All around Bortles and throughout the early part of the draft’s first round, teams loaded up on offensive weapons. Among the top 16 picks were four offensive tackles, perhaps the richest position in the draft, and three wide receivers. Auburn’s Greg Robinson was the top lineman taken at No. 2 overall with the selection the St. Louis Rams acquired two years ago when the Washington Redskins moved up to select quarterback Robert Griffin III.

Defense didn’t get much attention until the middle of the opening round, when five of six selections were defenders. One of those was the Chicago Bears’ selection of Virginia Tech cornerback Kyle Fuller, whose six interceptions and 33 pass breakups in four seasons made him the Hokies’ first opening-round defensive back since DeAngelo Hall in 2004.

That wait for defenders wasn’t especially surprising, but Manziel’s long night certainly was. The 2012 Heisman Trophy winner sat backstage, sipping water and checking his phone each time the cameras showed him, the smiles by those beside him growing more forced as each pick ticked away.

Manziel, the talented but undersized quarterback, spent most of last spring and summer toasting his Heisman win, shown often alongside celebrities at major sporting and entertainment events. Manziel had put on a different, more mature face following his redshirt sophomore year, which proved his electric first college season was no fluke.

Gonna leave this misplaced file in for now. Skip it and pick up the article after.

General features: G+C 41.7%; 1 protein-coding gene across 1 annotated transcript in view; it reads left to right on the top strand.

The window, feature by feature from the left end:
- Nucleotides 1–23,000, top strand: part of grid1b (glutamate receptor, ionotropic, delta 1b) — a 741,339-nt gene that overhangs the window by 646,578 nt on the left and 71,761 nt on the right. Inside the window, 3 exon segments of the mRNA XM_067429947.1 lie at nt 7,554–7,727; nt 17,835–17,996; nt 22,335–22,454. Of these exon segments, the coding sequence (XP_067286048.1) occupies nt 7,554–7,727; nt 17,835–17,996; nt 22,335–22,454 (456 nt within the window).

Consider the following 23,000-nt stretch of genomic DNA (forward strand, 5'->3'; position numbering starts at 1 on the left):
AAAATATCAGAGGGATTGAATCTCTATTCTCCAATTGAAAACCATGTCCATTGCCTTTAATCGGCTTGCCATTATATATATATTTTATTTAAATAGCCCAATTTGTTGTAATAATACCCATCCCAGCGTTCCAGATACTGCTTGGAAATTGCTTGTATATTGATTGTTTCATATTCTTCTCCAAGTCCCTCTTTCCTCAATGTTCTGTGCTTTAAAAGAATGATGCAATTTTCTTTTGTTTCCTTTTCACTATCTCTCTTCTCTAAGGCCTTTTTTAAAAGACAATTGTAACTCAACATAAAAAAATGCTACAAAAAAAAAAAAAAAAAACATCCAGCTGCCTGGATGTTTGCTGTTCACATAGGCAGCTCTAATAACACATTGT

Teams that needed a quarterback mostly sat in the top 10, and after Jacksonville took Bortles and Cleveland traded down five spots — and then, after another trade, took Oklahoma State cornerback Justin Gilbert — Manziel’s wait was on. It lasted nearly three hours, but he slid on his Cleveland hat, smiled and flashed the money sign with his fingers anyway as he walked onto the stage.

“I went into this knowing that everything would work itself out,” Manziel said shortly before Browns fans chanted “Johnny Cleveland!” during his news conference.

Bridgewater was the first round’s final pick; Seattle traded out of the 32nd selection, and Minnesota took the Louisville passer.

One player, though, had almost no wait. Clowney, who totaled 24 sacks in three seasons, appeared on “The Tonight Show” on Wednesday and took the call from Houston a night later.

It was a long way from Rock Hill, S.C., that fertile area of NFL talent — 11 of the small city’s natives have been selected in the previous 13 drafts — where Clowney grew up poor and promised himself and his family that better days lay ahead.

“A lot of people said I would never be nothing,” the 21-year-old defender said. “I kept saying: ‘I’m going to do something great.’ ”

Sure, he told O’Brien during that visit in Houston that he would work hard for him and quiet more doubters. “I’m ready, man. I’m not going to let you down,” Clowney said he told his future coach.

Whatever else he told O’Brien, it was enough to convince the Texans not to trade the top choice and select Clowney. Soon after it was made official, Clowney said he already has a few more goals in mind, no matter what anyone else might say. “Hopefully,” he said, “I’m going to be a Hall of Famer one day.”